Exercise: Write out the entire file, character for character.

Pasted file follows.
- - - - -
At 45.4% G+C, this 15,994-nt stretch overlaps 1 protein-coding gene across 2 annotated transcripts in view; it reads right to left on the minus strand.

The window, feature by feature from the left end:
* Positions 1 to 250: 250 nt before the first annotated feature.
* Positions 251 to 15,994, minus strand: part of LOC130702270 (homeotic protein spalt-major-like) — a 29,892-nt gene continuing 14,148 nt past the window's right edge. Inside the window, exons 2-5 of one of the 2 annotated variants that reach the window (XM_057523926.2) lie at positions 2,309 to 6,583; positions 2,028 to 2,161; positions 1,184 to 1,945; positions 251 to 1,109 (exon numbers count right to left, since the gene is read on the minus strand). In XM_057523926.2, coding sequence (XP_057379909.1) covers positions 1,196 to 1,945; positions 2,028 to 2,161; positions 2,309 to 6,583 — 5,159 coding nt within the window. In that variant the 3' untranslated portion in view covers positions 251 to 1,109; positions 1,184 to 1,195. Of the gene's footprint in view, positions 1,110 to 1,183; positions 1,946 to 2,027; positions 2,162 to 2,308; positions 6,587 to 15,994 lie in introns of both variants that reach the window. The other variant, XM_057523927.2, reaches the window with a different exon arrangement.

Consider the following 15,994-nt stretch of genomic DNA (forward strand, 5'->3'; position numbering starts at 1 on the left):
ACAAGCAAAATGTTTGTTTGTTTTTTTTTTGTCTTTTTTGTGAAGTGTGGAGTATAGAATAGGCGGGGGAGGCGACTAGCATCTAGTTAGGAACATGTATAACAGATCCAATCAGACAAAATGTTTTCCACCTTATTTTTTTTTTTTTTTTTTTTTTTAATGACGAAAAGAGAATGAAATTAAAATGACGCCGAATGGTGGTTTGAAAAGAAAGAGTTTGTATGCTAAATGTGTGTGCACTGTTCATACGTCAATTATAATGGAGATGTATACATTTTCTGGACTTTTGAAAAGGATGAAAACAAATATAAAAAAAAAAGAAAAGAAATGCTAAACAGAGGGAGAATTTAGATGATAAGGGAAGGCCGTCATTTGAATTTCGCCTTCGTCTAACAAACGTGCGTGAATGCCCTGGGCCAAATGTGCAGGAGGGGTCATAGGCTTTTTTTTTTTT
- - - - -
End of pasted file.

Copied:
At 45.4% G+C, this 15,994-nt stretch overlaps 1 protein-coding gene across 2 annotated transcripts in view; it reads right to left on the minus strand.

The window, feature by feature from the left end:
* Positions 1 to 250: 250 nt before the first annotated feature.
* Positions 251 to 15,994, minus strand: part of LOC130702270 (homeotic protein spalt-major-like) — a 29,892-nt gene continuing 14,148 nt past the window's right edge. Inside the window, exons 2-5 of one of the 2 annotated variants that reach the window (XM_057523926.2) lie at positions 2,309 to 6,583; positions 2,028 to 2,161; positions 1,184 to 1,945; positions 251 to 1,109 (exon numbers count right to left, since the gene is read on the minus strand). In XM_057523926.2, coding sequence (XP_057379909.1) covers positions 1,196 to 1,945; positions 2,028 to 2,161; positions 2,309 to 6,583 — 5,159 coding nt within the window. In that variant the 3' untranslated portion in view covers positions 251 to 1,109; positions 1,184 to 1,195. Of the gene's footprint in view, positions 1,110 to 1,183; positions 1,946 to 2,027; positions 2,162 to 2,308; positions 6,587 to 15,994 lie in introns of both variants that reach the window. The other variant, XM_057523927.2, reaches the window with a different exon arrangement.

Consider the following 15,994-nt stretch of genomic DNA (forward strand, 5'->3'; position numbering starts at 1 on the left):
ACAAGCAAAATGTTTGTTTGTTTTTTTTTTGTCTTTTTTGTGAAGTGTGGAGTATAGAATAGGCGGGGGAGGCGACTAGCATCTAGTTAGGAACATGTATAACAGATCCAATCAGACAAAATGTTTTCCACCTTATTTTTTTTTTTTTTTTTTTTTTTAATGACGAAAAGAGAATGAAATTAAAATGACGCCGAATGGTGGTTTGAAAAGAAAGAGTTTGTATGCTAAATGTGTGTGCACTGTTCATACGTCAATTATAATGGAGATGTATACATTTTCTGGACTTTTGAAAAGGATGAAAACAAATATAAAAAAAAAAGAAAAGAAATGCTAAACAGAGGGAGAATTTAGATGATAAGGGAAGGCCGTCATTTGAATTTCGCCTTCGTCTAACAAACGTGCGTGAATGCCCTGGGCCAAATGTGCAGGAGGGGTCATAGGCTTTTTTTTTTTT